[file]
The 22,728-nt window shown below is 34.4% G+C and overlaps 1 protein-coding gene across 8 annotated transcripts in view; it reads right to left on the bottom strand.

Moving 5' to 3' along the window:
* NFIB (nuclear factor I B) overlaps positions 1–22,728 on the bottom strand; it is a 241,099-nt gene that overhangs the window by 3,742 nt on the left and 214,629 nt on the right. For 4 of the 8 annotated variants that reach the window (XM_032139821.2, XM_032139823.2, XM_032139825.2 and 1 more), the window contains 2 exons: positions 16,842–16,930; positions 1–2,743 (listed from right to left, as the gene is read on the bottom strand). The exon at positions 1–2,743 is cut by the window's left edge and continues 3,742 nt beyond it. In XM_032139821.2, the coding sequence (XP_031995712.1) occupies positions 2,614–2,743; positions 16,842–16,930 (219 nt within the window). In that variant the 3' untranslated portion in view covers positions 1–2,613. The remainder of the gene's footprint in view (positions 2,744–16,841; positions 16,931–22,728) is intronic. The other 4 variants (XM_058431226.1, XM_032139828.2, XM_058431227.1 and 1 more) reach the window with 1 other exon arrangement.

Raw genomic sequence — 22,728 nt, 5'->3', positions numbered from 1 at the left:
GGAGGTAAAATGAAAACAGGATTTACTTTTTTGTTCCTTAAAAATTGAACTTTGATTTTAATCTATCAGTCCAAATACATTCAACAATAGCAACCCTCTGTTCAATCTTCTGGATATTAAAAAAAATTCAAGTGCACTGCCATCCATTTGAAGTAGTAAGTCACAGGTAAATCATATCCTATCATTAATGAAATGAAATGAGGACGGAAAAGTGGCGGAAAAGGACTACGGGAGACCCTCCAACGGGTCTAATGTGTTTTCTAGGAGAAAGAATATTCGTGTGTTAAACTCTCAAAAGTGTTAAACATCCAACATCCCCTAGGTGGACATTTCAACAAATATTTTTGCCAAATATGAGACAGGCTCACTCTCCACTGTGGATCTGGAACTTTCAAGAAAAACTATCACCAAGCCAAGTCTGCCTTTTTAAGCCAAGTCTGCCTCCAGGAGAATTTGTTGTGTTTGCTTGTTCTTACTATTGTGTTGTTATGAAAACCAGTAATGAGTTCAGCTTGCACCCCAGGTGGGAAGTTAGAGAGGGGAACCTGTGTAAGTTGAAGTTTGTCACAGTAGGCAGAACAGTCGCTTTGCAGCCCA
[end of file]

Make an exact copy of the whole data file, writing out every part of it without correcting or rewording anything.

The 22,728-nt window shown below is 34.4% G+C and overlaps 1 protein-coding gene across 8 annotated transcripts in view; it reads right to left on the bottom strand.

Moving 5' to 3' along the window:
* NFIB (nuclear factor I B) overlaps positions 1–22,728 on the bottom strand; it is a 241,099-nt gene that overhangs the window by 3,742 nt on the left and 214,629 nt on the right. For 4 of the 8 annotated variants that reach the window (XM_032139821.2, XM_032139823.2, XM_032139825.2 and 1 more), the window contains 2 exons: positions 16,842–16,930; positions 1–2,743 (listed from right to left, as the gene is read on the bottom strand). The exon at positions 1–2,743 is cut by the window's left edge and continues 3,742 nt beyond it. In XM_032139821.2, the coding sequence (XP_031995712.1) occupies positions 2,614–2,743; positions 16,842–16,930 (219 nt within the window). In that variant the 3' untranslated portion in view covers positions 1–2,613. The remainder of the gene's footprint in view (positions 2,744–16,841; positions 16,931–22,728) is intronic. The other 4 variants (XM_058431226.1, XM_032139828.2, XM_058431227.1 and 1 more) reach the window with 1 other exon arrangement.

Raw genomic sequence — 22,728 nt, 5'->3', positions numbered from 1 at the left:
GGAGGTAAAATGAAAACAGGATTTACTTTTTTGTTCCTTAAAAATTGAACTTTGATTTTAATCTATCAGTCCAAATACATTCAACAATAGCAACCCTCTGTTCAATCTTCTGGATATTAAAAAAAATTCAAGTGCACTGCCATCCATTTGAAGTAGTAAGTCACAGGTAAATCATATCCTATCATTAATGAAATGAAATGAGGACGGAAAAGTGGCGGAAAAGGACTACGGGAGACCCTCCAACGGGTCTAATGTGTTTTCTAGGAGAAAGAATATTCGTGTGTTAAACTCTCAAAAGTGTTAAACATCCAACATCCCCTAGGTGGACATTTCAACAAATATTTTTGCCAAATATGAGACAGGCTCACTCTCCACTGTGGATCTGGAACTTTCAAGAAAAACTATCACCAAGCCAAGTCTGCCTTTTTAAGCCAAGTCTGCCTCCAGGAGAATTTGTTGTGTTTGCTTGTTCTTACTATTGTGTTGTTATGAAAACCAGTAATGAGTTCAGCTTGCACCCCAGGTGGGAAGTTAGAGAGGGGAACCTGTGTAAGTTGAAGTTTGTCACAGTAGGCAGAACAGTCGCTTTGCAGCCCA